Abruptly, he stood up, grabbed the toolbox from the counter, and left the lab.
The door to her cell opened, and Heather glanced over from where she sat on the bed with a hardbound scientific journal in her lap, resigning herself to doing whatever James wanted just so he’d leave her alone. He had been drifting in and out of her cell over the last few days, making checkups, asking how things were, if she needed anything. When she told him no, he’d drift out again and not come back for twenty-four hours, more ghost than human.
She hadn’t figured out any new information to help with her rudimentary escape plans, and was cross about it.
James had that toolbox with him. Heather’s eyes narrowed as he strode forward.
She set the book aside. “You’re not putting anything else in my head, are you?”
“An issue with the pain simulator’s code came to my attention,” he said simply. “I need to fix it.”
Heather blinked. “Oh…” She opened the panels in her head and scooted to the edge of the bed, relieved to have the device out for a while.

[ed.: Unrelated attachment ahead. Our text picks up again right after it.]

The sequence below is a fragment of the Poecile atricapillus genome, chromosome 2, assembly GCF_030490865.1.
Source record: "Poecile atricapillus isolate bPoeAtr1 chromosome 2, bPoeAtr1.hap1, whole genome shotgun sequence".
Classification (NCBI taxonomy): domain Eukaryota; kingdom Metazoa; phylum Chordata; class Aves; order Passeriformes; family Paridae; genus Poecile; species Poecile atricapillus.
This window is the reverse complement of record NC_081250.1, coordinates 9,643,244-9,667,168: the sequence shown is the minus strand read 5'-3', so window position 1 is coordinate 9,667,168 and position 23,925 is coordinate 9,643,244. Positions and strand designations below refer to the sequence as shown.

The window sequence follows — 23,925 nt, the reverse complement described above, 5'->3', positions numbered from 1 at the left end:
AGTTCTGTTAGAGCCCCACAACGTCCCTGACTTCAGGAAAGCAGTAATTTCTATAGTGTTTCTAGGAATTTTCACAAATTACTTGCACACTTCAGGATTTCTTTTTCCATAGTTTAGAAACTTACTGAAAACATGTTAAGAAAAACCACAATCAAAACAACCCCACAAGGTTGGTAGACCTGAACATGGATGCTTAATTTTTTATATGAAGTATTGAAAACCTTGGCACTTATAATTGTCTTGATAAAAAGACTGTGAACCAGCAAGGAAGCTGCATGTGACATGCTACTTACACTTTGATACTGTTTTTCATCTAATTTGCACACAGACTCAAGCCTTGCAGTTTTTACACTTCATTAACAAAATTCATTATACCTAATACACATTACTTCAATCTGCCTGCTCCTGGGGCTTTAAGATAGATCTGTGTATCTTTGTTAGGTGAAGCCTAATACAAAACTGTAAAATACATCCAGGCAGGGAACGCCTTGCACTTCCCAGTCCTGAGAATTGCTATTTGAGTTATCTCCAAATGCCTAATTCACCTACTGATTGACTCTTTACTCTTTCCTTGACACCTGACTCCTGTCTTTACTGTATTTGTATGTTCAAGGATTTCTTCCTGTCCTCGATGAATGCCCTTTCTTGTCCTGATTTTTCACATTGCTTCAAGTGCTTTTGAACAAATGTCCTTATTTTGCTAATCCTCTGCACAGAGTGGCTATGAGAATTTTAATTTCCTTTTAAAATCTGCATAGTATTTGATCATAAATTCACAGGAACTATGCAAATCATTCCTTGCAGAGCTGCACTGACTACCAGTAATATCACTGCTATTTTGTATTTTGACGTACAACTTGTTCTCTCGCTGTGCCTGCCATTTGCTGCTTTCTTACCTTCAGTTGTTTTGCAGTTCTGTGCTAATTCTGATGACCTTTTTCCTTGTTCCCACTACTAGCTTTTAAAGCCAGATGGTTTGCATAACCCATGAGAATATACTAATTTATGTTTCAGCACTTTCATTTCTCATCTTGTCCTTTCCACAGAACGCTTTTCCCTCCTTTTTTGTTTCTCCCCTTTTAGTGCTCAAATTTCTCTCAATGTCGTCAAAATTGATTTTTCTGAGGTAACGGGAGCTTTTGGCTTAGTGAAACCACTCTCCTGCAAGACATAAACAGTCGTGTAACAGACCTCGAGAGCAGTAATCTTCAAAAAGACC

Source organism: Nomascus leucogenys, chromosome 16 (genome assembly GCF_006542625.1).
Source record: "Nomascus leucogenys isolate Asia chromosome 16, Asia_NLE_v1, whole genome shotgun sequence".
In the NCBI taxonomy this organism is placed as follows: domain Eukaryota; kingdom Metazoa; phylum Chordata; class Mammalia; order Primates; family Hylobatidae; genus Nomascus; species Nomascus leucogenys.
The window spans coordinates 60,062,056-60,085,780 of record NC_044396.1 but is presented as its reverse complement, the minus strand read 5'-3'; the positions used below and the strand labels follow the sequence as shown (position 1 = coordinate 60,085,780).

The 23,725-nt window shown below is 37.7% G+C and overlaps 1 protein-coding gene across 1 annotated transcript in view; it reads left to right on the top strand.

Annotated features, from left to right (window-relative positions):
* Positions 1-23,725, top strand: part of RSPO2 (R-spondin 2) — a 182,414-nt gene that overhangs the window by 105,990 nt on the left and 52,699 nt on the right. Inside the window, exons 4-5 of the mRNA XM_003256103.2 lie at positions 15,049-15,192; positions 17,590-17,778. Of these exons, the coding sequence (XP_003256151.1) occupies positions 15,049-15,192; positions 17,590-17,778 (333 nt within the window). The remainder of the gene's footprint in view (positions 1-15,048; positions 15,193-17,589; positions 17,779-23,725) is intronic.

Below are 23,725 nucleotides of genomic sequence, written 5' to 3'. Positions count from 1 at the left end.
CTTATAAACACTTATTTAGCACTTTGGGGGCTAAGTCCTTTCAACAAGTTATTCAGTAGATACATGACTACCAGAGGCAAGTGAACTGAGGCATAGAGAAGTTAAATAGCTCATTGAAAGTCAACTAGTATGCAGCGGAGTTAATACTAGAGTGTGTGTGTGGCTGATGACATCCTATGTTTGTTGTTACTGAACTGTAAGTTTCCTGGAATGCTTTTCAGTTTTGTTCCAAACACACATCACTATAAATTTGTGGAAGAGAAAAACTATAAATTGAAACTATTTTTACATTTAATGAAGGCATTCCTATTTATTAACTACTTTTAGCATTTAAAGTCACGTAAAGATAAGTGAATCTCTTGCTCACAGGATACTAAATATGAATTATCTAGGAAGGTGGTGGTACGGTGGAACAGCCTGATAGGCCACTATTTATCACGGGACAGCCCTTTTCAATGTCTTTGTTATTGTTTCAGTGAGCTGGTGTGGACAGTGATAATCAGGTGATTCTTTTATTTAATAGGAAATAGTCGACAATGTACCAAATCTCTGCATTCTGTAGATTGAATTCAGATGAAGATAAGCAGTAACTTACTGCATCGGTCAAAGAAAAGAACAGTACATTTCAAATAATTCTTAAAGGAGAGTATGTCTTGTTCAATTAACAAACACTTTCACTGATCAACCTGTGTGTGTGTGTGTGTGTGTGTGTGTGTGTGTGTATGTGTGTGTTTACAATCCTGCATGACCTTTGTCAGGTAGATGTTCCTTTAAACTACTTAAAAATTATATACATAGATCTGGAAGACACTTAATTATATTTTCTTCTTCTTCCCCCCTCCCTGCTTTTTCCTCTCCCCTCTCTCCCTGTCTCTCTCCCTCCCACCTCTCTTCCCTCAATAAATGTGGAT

He made short work of the screws in the frame inside her head, plucked out the pain simulator, and replaced the frame with a firm snap.
“That’s all I need for now,” he said, gathering his supplies. “Thanks.”
Heather watched him go, confused.
A month earlier, the kid she used to be might have worried his behavior meant she had done something to annoy him. But now she knew James better than that.
Something was happening. He still looked like he hadn’t slept in years, and carried himself with the same slumped shoulders and haunted expression of someone who knew he had irreparably destroyed their lives. But for some reason, after almost two weeks of tears, exhaustion, and excuses, something subtle and familiar had returned to his gaze, something she realized she hadn’t seen since before the night of the transfer.
James Siles was calculating.